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I tried to get the list of opened ports in my PC in a c++ code.So, I want to use the DOS command netstat. I have written this line system("netstat -a") but I can't retrieve the result that it returns.

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2 Answers 2

up vote 3 down vote accepted

You can start with this code

int main() {
  char buf[10000];  
  FILE *p = _popen("netstat -a", "r");
  std::string s;
  for (size_t count; (count = fread(buf, 1, sizeof(buf), p));)
      s += string(buf, buf + count);
  cout<<s<<endl;    
  _pclose(p);  
}
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You could use FILE *results = _popen("netstat -a"); and then read the results from results like you would from a file (e.g., with fread, fgets, etc.)

Alternatively, you could use GetTcpTable to retrieve the data you need more directly. Here's a reasonably complete example of retrieving most of the same data as netstat -a will:

#include <windows.h>
#include <iphlpapi.h>
#include <string.h>
#include <stdio.h>
#include <stdlib.h>

#pragma comment(lib, "iphlpapi.lib")
#pragma comment(lib, "ws2_32.lib")

#define addr_size (3 + 3*4 + 1)   // xxx.xxx.xxx.xxx\0

char const *dotted(DWORD input) {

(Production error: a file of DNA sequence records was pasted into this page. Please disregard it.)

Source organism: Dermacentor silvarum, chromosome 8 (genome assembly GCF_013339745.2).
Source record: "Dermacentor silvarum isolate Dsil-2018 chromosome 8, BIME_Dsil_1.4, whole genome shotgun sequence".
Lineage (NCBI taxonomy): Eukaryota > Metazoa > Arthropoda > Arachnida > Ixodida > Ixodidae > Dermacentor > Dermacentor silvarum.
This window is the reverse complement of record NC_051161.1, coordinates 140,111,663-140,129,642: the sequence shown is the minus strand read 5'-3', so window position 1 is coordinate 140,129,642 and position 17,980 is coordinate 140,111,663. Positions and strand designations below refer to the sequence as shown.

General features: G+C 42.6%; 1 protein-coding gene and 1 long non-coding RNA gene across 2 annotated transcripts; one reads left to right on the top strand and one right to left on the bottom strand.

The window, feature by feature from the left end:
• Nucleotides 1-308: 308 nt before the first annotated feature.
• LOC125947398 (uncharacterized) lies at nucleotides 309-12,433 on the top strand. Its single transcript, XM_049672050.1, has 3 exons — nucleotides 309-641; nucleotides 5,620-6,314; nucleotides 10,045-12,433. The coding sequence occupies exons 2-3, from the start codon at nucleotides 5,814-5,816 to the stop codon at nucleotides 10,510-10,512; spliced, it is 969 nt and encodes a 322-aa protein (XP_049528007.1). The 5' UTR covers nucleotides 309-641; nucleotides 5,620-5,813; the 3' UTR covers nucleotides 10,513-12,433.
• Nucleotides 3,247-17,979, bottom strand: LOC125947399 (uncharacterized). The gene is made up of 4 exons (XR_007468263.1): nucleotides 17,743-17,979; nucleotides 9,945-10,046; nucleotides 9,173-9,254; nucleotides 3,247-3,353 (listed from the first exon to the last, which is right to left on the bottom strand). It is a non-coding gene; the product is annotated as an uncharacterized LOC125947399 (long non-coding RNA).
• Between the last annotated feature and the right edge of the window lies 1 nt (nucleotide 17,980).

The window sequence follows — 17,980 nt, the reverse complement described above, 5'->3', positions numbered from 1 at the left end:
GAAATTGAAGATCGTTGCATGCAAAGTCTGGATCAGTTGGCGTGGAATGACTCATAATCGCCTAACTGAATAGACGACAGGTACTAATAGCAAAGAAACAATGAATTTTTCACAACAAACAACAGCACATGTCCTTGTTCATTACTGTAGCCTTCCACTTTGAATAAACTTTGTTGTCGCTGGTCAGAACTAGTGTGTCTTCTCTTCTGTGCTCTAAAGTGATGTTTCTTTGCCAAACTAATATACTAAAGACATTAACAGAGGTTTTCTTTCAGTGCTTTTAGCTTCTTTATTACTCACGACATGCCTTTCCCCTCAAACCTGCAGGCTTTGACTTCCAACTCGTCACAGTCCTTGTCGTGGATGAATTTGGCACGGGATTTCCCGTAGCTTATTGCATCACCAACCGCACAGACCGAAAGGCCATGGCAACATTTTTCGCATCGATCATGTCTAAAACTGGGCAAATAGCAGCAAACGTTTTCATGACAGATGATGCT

char output[addr_size];

    sprintf(output, "%d.%d.%d.%d", 
        input>>24, 
        (input>>16) & 0xff, 
        (input>>8)&0xff, 
        input & 0xff);
    return strdup(output);
}

int main() { 
    MIB_TCPTABLE *tcp_stats;
    MIB_UDPTABLE *udp_stats;
    DWORD size = 0;
    unsigned i;
    char const *s1, *s2;

    GetTcpTable(tcp_stats, &size, TRUE);
    tcp_stats = (MIB_TCPTABLE *)malloc(size);
    GetTcpTable(tcp_stats, &size, TRUE);

    for (i=0; i<tcp_stats->dwNumEntries; ++i) {
        printf("TCP:\t%s:%d\t%s:%d\n", 
            s1=dotted(ntohl(tcp_stats->table[i].dwLocalAddr)), 
            ntohs(tcp_stats->table[i].dwLocalPort),
            s2=dotted(ntohl(tcp_stats->table[i].dwRemoteAddr)),
            ntohs(tcp_stats->table[i].dwRemotePort));
        free((char *)s1);
        free((char *)s2);
    }
    free(tcp_stats);

    return 0;
}

Note that I wrote this a long time ago -- it's much more C than C++. If I were writing it today, I'm pretty sure I'd do a fair number of things at least a little differently.

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It works perfectly but just I want to know what is the difference between localPort and RemotePort ? –  Bacem Mar 19 '13 at 16:22
    
@Bacem: Getting off-topic, but the local port is the port on the local computer and the remote port is the port on the remote computer. So, for example, if I browse SO, my local port might be 192.168.1.10:60123 (i.e. port 60123 on my local machine) and the remote might be port 80 on www.stackoverflow.com (though port 80 will normally be displayed as www). –  Jerry Coffin Mar 19 '13 at 16:34

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